Courage is willingness to take the risk once you know the odds. Optimistic overconfidence means you are taking the risk because you don't know the odds. It's a big difference.

Sunday, October 29, 2017

Brian Johnson: Optimize, Philosophers Notes, +1's

What hat is a "philosopher?"
Direct translation from ancient Greek is "lover of wisdom"

A Philosopher’s Notes – The Book | Optimize with Brian Johnson
A free eBook and audiobook, with wisdom from 100 great books

We improve by making incremental optimizations, small decisions in positive direction, +1 instead of miss-takes that are -1. Good ideas can help to make right choice, and this is what +1's are: nuggets of wisdom from great books.

...Water only boils once it reaches its activation energy point of 212 degrees. 100 degrees certainly won’t do it. 200 degrees won’t do it. Not even 210 degrees will do it. Simmering but not boiling.
Want to boil? Gotta get the heat all the way up to 212. Then you’ll undergo the “specified reaction” and boil.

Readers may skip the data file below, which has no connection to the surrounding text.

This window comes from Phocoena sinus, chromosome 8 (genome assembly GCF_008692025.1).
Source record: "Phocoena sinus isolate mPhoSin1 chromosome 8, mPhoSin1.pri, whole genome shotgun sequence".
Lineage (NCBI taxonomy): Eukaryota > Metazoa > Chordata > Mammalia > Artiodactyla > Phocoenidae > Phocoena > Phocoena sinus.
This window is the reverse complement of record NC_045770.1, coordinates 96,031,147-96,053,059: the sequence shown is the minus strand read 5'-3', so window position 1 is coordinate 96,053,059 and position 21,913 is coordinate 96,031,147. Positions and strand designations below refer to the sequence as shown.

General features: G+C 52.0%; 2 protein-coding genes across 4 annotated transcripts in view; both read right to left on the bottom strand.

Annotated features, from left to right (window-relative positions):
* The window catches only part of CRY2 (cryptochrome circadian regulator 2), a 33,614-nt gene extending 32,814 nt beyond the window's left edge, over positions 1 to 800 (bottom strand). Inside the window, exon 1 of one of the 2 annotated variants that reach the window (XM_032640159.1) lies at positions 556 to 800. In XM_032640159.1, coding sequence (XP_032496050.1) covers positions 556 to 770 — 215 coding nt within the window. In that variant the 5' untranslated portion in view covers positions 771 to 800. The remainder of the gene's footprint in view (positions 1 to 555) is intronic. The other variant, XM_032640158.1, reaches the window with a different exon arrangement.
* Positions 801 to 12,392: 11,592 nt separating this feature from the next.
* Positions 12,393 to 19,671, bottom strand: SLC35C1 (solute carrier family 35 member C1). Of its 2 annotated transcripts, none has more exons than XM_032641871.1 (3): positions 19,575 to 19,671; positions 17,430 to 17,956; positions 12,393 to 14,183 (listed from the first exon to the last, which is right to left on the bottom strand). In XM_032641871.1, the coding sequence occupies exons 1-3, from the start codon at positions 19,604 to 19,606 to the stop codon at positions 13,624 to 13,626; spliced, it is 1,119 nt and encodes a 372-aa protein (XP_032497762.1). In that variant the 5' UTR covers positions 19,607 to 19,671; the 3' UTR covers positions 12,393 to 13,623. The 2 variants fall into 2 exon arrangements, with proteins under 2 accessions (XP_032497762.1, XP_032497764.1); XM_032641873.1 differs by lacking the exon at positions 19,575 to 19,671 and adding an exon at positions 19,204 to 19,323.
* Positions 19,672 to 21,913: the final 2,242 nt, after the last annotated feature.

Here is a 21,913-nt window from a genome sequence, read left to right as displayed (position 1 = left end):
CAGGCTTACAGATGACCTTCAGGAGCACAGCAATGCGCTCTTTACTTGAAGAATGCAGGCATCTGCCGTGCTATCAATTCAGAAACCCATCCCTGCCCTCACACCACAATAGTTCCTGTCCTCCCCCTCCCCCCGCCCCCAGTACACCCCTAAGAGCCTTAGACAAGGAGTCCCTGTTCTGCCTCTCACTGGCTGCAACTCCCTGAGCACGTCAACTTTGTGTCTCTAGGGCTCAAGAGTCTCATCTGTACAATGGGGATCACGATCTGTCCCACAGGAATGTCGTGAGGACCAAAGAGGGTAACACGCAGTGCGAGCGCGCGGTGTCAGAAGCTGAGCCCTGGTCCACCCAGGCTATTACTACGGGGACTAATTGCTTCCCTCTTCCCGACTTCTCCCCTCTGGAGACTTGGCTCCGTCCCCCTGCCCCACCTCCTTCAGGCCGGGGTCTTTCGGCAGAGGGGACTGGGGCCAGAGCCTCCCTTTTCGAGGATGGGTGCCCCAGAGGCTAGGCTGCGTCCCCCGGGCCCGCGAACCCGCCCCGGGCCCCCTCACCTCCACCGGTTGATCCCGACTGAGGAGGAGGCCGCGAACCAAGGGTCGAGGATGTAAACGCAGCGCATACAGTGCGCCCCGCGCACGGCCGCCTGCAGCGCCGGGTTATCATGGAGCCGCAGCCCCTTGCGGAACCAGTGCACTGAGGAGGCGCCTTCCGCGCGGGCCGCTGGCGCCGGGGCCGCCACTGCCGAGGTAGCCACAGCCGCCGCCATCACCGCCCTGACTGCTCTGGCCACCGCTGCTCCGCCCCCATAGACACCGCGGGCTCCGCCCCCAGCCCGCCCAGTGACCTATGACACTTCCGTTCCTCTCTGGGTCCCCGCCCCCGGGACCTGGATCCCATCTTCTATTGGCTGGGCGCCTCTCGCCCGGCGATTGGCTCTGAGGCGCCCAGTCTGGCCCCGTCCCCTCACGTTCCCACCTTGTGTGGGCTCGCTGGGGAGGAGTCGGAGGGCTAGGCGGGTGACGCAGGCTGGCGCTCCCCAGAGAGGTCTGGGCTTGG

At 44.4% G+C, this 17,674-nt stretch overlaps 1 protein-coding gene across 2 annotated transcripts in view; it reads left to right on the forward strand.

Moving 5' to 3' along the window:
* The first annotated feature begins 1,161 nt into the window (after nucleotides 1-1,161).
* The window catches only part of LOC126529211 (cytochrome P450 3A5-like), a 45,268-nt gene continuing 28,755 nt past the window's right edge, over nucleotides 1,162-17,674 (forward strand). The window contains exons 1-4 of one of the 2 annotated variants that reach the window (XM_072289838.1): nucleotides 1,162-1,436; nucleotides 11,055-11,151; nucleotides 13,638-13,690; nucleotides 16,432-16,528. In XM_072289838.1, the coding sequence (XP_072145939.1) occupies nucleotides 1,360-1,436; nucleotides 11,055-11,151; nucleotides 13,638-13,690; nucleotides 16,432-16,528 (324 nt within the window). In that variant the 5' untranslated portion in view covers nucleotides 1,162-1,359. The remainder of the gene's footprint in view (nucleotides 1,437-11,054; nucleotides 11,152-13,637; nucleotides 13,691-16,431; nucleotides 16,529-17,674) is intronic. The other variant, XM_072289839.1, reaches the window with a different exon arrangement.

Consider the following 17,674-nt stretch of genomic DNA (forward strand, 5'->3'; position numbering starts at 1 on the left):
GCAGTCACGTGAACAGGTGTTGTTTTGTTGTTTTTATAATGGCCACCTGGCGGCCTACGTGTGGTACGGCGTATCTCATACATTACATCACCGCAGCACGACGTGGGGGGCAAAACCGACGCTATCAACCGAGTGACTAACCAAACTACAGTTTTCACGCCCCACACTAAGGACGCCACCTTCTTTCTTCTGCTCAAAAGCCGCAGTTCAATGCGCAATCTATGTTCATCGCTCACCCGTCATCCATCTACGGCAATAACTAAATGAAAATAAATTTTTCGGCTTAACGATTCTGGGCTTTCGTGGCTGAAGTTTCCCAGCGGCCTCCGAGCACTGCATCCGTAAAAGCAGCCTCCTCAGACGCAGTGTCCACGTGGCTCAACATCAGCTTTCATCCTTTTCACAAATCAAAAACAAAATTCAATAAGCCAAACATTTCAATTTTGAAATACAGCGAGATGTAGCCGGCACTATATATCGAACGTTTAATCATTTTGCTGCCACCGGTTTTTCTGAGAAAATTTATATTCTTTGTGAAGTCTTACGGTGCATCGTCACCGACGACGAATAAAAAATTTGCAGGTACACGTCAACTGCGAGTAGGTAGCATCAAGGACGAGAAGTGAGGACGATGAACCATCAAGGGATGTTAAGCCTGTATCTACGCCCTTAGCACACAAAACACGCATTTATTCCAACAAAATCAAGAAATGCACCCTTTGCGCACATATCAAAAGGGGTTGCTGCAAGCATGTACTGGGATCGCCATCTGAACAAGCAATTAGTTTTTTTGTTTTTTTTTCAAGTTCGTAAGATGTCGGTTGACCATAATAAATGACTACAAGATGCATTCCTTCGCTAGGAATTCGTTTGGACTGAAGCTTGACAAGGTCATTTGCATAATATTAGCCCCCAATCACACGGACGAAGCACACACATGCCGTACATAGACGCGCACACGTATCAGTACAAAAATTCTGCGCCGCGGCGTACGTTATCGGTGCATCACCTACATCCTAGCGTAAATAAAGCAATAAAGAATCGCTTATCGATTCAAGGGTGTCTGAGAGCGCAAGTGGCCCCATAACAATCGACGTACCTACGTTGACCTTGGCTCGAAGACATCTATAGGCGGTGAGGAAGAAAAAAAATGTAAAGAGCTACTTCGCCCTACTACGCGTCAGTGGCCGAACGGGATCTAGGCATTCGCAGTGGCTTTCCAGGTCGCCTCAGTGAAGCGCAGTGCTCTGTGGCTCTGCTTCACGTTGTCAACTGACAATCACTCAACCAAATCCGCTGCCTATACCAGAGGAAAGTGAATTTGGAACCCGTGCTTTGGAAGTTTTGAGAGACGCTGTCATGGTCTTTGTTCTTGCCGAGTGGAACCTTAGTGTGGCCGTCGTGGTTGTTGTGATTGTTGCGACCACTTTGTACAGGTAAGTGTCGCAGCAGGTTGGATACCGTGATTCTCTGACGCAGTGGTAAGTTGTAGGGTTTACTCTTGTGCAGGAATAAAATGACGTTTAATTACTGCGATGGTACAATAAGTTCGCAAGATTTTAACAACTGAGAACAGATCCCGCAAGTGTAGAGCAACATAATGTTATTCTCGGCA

Same rules apply with fire. 451 degrees is the magic ticket there. Rub two sticks together and get to 400 degrees? Nothing. 449? Nothing. 450? Nope. Nothing.
451? BAM! Let there be light.

Tuesday, October 24, 2017

7 Essential Qualities of All Great Leaders by Brian Tracy

7 Essential Qualities of All Great Leaders - YouTube

book: The Effective Executive by Peter Drucker

The Effective Executive: The Definitive Guide to Getting the Right Things Done (Harperbusiness Essentials): Peter F. Drucker: 8601420130388: Books (1967)

"This book rests on two premises: The executive’s job is to be effective; and,effectiveness can be learned.”
~ Peter F. Drucker  

If there is one ‘secret’ of effectiveness, it is concentration.
Effective executives do first things first and they do one thing at a time.”
~ Peter F. Drucker